Schools may no longer charge a student with retaliation for discussing their case publicly.   Previously, schools often imposed ‘gag orders’ on students, prohibiting them from speaking with others, on- or off-campus, about their case. This often made it challenging for a student to conduct their own investigation by impeding their ability to seek out witnesses or facts to support their case. Now, students will be free to talk to witnesses and others about their case and obtain information supportive of their position without fear of additional charges.

7. Adjudicators must explain their decisions.

Under the old system, the university would often make critical decisions about the case without any explanation to the parties, leaving students to guess (and giving administrators a wide berth to abuse their discretion). Under the new regulations, the decision-maker is required to issue a detailed written description regarding responsibility, which includes not only a finding of responsible or not responsible, but also their rationale for the finding. And those responsible for determining the relevancy of cross-examination questions are required to explain to a party’s advisor any decision to exclude a particular question as irrelevant.

8. The preponderance of the evidence standard is no longer required.

The standard that was previously required by the Department of Education, and is currently employed by a vast majority of schools, is a preponderance of the evidence. This is the lowest standard in civil law and is often referred to as 50% and a feather, meaning that something is only more likely than not. The new regulations allow schools to select whether they will use the preponderance standard or the more reasonable clear and convincing evidence standard, which means that the evidence is highly and substantially more likely to be true than untrue. While many schools will still opt for the preponderance standard, at least due process advocates can now engage universities in a dialogue about the respective merits of these two standards.

9. You have the right to appeal a school’s determination.

While most schools do offer an opportunity to appeal, not all do. Under the new regulations, a school must offer both complainant and respondent the opportunity to appeal either a finding of responsibility or a dismissal of the complaint on the following grounds:

  1. Procedural irregularity that affected the outcome of the matter. This means if you believe your due process rights were violated at your hearing, you will have the opportunity to raise that on appeal.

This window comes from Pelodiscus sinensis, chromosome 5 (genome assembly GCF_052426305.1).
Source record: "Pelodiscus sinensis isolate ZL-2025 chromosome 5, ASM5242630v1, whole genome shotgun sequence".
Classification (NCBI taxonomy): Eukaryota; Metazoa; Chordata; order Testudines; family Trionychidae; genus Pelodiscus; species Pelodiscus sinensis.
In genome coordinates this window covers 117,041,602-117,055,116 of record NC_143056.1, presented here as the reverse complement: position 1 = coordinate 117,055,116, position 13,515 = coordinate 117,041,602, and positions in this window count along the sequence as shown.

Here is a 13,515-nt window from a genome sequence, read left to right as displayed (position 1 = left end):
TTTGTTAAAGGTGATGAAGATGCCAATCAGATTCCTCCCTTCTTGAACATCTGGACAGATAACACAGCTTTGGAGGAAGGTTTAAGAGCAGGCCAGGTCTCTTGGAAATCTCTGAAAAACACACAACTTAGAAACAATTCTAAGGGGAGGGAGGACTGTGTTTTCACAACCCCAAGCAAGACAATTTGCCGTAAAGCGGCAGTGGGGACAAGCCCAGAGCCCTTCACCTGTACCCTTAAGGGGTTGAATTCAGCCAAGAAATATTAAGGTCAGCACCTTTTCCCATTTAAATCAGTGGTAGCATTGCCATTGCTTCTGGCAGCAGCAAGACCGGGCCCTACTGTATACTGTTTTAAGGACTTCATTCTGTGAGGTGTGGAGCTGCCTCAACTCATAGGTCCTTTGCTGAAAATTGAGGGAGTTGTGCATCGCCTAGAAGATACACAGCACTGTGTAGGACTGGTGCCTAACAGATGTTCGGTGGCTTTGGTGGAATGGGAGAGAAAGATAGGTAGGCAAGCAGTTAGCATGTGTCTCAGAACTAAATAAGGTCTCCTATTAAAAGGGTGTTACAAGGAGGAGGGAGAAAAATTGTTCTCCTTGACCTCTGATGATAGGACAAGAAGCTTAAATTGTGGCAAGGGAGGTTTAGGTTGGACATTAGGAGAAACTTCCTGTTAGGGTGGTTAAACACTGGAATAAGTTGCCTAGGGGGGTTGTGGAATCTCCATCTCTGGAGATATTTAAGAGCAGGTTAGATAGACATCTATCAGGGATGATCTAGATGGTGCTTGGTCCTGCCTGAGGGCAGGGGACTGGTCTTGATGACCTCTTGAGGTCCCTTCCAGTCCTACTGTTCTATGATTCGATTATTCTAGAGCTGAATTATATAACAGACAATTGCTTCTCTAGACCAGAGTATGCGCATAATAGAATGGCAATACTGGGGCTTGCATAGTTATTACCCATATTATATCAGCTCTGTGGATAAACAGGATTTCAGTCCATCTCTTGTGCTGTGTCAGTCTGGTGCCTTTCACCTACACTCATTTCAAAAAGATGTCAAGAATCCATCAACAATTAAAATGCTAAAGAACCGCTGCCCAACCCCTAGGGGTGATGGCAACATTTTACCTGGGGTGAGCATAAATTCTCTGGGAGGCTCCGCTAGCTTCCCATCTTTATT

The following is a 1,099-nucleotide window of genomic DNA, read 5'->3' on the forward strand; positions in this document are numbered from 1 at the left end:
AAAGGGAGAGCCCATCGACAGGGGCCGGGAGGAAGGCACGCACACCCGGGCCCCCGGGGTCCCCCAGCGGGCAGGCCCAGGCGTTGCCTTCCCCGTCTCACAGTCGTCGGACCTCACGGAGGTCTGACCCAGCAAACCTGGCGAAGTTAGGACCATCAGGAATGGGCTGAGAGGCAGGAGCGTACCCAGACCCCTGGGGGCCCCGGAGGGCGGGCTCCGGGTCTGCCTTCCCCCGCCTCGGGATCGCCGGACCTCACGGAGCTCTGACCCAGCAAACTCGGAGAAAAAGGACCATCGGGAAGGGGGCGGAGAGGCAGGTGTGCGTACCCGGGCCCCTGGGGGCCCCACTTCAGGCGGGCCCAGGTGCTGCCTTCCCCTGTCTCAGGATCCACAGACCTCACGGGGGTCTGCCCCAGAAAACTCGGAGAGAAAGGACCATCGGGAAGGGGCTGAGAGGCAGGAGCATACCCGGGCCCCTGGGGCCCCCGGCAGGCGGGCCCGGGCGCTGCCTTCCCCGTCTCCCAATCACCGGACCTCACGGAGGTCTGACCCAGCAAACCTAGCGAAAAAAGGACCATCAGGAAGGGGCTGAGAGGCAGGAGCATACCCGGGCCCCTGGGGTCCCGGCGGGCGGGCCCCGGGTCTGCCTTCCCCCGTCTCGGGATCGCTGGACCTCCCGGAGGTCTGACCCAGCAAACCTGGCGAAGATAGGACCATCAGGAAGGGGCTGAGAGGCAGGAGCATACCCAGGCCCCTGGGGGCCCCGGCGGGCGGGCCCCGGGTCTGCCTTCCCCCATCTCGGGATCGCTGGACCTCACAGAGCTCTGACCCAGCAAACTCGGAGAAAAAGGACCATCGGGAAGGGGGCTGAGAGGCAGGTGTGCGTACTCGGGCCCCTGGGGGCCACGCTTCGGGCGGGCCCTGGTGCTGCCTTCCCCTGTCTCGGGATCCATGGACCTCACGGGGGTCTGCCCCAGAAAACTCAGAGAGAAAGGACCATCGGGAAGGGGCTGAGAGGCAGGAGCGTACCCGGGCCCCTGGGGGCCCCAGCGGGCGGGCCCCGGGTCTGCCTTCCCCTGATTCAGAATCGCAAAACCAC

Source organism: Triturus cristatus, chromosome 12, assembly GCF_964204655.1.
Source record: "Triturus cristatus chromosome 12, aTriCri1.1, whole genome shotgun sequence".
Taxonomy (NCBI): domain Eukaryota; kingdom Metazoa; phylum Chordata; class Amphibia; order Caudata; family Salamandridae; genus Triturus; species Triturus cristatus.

2. New evidence that was not reasonably available at the time the determination was made that could affect the outcome of the matter.
  3. That the school personnel involved in the process had a conflict of interest or were biased such that it affected the outcome of the matter.

While these three grounds for appeal are required, the school may also offer additional grounds equally to both parties (for example, that a sanction was unduly harsh or lenient.)

10. Schools have the right to offer mediation.

For many years, the only choice for a complainant in a case involving allegations of physical sexual misconduct was to go through a formal resolution process, which could lead to the suspension or expulsion of the respondent. This was the case even when complainants would have preferred some sort of mediation or other informal process that was more restorative and educational than punitive. The new regulations allow for the parties to choose an informal resolution process, so long as that choice is truly voluntary on the part of both parties. This allows schools and parties more leeway to respond to cases in an individualized manner, based on the severity of the conduct at issue and the wishes of the parties.

We will be providing a more in-depth analysis of these regulations in the weeks and months to come. In the meantime, if you have any specific questions about how these regulations might affect you, please don’t hesitate to reach out to us.